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114

Education as Socialization and as Individualization

1
terms
2
notes

on the distinction between HS and university: HS should be a place to learn the basics, whereas university should be a place to critique everything (and the schism of left/right views on this topic)

M. Rorty, R. (2000). Education as Socialization and as Individualization. In M. Rorty, R. Philosophy and Social Hope. Penguin, pp. 114-126

117

[...] I think that the conservatives are wrong in thinking that we have either a truth-tracking faculty called 'reason' or a true self that education brings to consciousness. I think that the radicals are right in saying that if you take care of political, economic, cultural and academic freedom, then truth will take care of itself. But I think the radicals are wrong in believing that there is a true self that will emerge once the repressive influence of society is removed. There is no such thing as human nature, in the deep sense in which Plato and Strauss use this term. Nor is there such a thing as alienation from one's essential humanity due to societal repression, in the deep sense made familiar by Rousseau and the Marxists. There is only the shaping of an animal into a human being by a process of socialization, followed (with luck) by the self-individualization and self-creation of that human being through his or her own later revolt against that very process. [...] The point of non-vocational higher education is, instead, to help students realize that they can reshape themselves - that they can rework the self-image foisted on them by their past, the self-image that makes them competent citizens, into a new self-image, one that they themselves have helped to create.

—p.117 by Richard M. Rorty 2 years, 3 months ago

[...] I think that the conservatives are wrong in thinking that we have either a truth-tracking faculty called 'reason' or a true self that education brings to consciousness. I think that the radicals are right in saying that if you take care of political, economic, cultural and academic freedom, then truth will take care of itself. But I think the radicals are wrong in believing that there is a true self that will emerge once the repressive influence of society is removed. There is no such thing as human nature, in the deep sense in which Plato and Strauss use this term. Nor is there such a thing as alienation from one's essential humanity due to societal repression, in the deep sense made familiar by Rousseau and the Marxists. There is only the shaping of an animal into a human being by a process of socialization, followed (with luck) by the self-individualization and self-creation of that human being through his or her own later revolt against that very process. [...] The point of non-vocational higher education is, instead, to help students realize that they can reshape themselves - that they can rework the self-image foisted on them by their past, the self-image that makes them competent citizens, into a new self-image, one that they themselves have helped to create.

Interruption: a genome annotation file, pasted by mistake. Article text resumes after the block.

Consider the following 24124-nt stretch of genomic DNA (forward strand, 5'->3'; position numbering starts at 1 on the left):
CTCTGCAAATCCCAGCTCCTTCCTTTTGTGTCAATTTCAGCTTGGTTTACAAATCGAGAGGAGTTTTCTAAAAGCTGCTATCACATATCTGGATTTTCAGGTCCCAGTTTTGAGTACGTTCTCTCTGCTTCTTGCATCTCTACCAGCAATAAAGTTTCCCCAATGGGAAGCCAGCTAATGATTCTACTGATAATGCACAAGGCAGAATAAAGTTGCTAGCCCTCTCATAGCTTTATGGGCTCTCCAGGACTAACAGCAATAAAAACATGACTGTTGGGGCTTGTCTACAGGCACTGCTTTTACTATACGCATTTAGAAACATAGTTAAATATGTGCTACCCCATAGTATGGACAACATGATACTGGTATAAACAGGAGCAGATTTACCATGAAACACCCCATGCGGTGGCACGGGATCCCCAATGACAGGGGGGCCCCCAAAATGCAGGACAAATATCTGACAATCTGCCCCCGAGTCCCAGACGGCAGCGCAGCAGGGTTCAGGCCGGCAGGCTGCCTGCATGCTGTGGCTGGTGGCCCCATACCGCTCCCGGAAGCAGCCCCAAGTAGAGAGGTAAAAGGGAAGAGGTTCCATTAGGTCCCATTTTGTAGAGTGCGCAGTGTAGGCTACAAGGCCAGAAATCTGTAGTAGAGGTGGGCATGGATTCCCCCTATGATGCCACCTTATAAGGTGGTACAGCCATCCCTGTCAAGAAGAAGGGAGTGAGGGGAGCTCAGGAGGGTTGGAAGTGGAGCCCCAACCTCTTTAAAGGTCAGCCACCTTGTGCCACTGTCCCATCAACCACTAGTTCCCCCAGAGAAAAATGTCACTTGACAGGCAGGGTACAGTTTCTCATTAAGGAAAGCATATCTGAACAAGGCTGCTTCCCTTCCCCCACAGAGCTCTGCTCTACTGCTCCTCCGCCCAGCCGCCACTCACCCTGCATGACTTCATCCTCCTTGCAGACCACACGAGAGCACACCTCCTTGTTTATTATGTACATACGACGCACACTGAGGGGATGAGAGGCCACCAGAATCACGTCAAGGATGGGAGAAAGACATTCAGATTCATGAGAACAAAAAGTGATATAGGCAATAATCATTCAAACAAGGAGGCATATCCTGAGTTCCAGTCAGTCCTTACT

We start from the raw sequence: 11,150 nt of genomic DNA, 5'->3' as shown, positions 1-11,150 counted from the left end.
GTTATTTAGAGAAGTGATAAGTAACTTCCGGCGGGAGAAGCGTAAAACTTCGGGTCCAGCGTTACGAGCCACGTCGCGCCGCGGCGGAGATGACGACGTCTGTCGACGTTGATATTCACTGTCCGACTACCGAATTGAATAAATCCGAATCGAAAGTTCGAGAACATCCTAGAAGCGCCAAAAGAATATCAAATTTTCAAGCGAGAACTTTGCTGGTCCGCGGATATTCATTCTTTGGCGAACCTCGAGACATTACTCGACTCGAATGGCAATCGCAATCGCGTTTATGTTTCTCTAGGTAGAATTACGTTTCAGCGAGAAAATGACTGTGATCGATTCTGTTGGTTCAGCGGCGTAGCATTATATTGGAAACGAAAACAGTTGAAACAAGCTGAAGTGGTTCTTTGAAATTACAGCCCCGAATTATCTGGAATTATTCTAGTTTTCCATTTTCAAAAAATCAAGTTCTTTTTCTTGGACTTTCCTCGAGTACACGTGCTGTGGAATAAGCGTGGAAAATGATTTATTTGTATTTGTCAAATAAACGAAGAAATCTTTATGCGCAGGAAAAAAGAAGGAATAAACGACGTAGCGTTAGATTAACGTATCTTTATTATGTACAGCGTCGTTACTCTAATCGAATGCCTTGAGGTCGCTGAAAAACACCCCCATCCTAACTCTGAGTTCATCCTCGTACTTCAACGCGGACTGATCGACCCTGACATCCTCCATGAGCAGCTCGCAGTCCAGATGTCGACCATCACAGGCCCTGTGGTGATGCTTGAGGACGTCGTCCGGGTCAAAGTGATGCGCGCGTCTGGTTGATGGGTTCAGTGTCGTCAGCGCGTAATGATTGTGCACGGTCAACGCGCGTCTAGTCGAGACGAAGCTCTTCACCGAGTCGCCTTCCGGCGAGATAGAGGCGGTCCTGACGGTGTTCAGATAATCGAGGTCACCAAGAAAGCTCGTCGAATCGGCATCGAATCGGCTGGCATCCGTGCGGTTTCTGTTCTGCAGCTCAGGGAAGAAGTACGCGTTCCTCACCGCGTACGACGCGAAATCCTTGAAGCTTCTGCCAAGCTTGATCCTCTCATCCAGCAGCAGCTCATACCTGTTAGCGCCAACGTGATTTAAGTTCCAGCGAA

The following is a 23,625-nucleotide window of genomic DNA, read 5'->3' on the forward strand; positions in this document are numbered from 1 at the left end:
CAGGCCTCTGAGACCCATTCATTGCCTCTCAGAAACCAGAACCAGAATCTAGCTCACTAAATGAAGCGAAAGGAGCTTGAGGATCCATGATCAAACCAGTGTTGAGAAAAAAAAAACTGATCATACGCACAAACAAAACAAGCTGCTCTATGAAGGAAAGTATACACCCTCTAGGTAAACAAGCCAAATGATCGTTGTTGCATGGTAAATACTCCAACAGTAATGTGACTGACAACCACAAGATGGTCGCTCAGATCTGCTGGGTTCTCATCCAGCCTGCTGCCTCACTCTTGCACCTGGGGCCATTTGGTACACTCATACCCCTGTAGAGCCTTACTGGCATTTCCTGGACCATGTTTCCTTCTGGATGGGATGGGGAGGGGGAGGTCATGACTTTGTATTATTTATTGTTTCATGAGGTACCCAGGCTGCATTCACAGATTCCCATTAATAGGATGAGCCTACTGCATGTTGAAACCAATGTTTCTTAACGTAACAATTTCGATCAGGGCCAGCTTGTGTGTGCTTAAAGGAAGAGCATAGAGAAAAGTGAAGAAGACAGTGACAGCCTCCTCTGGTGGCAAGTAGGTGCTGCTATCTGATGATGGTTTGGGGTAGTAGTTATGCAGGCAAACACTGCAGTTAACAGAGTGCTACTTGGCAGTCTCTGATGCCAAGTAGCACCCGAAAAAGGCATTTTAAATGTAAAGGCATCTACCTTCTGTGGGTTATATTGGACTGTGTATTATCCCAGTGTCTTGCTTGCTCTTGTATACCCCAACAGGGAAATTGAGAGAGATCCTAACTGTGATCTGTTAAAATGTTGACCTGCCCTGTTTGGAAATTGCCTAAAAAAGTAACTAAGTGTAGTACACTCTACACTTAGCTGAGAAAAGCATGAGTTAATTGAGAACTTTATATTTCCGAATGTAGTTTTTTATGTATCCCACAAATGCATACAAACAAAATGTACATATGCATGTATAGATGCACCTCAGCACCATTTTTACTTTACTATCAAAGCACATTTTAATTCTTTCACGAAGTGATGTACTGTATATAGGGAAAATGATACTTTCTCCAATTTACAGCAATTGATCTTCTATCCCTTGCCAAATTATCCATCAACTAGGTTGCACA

—p.117 by Richard M. Rorty 2 years, 3 months ago

(verb) to bring out (as something latent) / (verb) deduce

118

Dewey's great contribution to the theory of education was to help us get rid of the idea that education is a matter of either inducing or educing truth.

—p.118 by Richard M. Rorty
notable
2 years, 3 months ago

Dewey's great contribution to the theory of education was to help us get rid of the idea that education is a matter of either inducing or educing truth.

—p.118 by Richard M. Rorty
notable
2 years, 3 months ago
119

For Dewey, as for Habermas, what takes the place of the urge to represent reality accurately is the urge to come to free agreement with our fellow human beings - to be full participating members of a free community of inquiry. Dewey offered neither the conservative's philosophical justification of democracy by reference to eternal values nor the radical's justification by reference to decreasing alienation. He did not try to justifY democracy at all. He saw democracy not as founded upon the nature of man or reason or reality but as a promising experiment engaged in by a particular herd of a particular species of animal - our species and our herd. He asks us to put our faith in ourselves - in the utopian hope characteristic of a democratic community - rather than asking for reassurance or backup from outside.

—p.119 by Richard M. Rorty 2 years, 3 months ago

For Dewey, as for Habermas, what takes the place of the urge to represent reality accurately is the urge to come to free agreement with our fellow human beings - to be full participating members of a free community of inquiry. Dewey offered neither the conservative's philosophical justification of democracy by reference to eternal values nor the radical's justification by reference to decreasing alienation. He did not try to justifY democracy at all. He saw democracy not as founded upon the nature of man or reason or reality but as a promising experiment engaged in by a particular herd of a particular species of animal - our species and our herd. He asks us to put our faith in ourselves - in the utopian hope characteristic of a democratic community - rather than asking for reassurance or backup from outside.

—p.119 by Richard M. Rorty 2 years, 3 months ago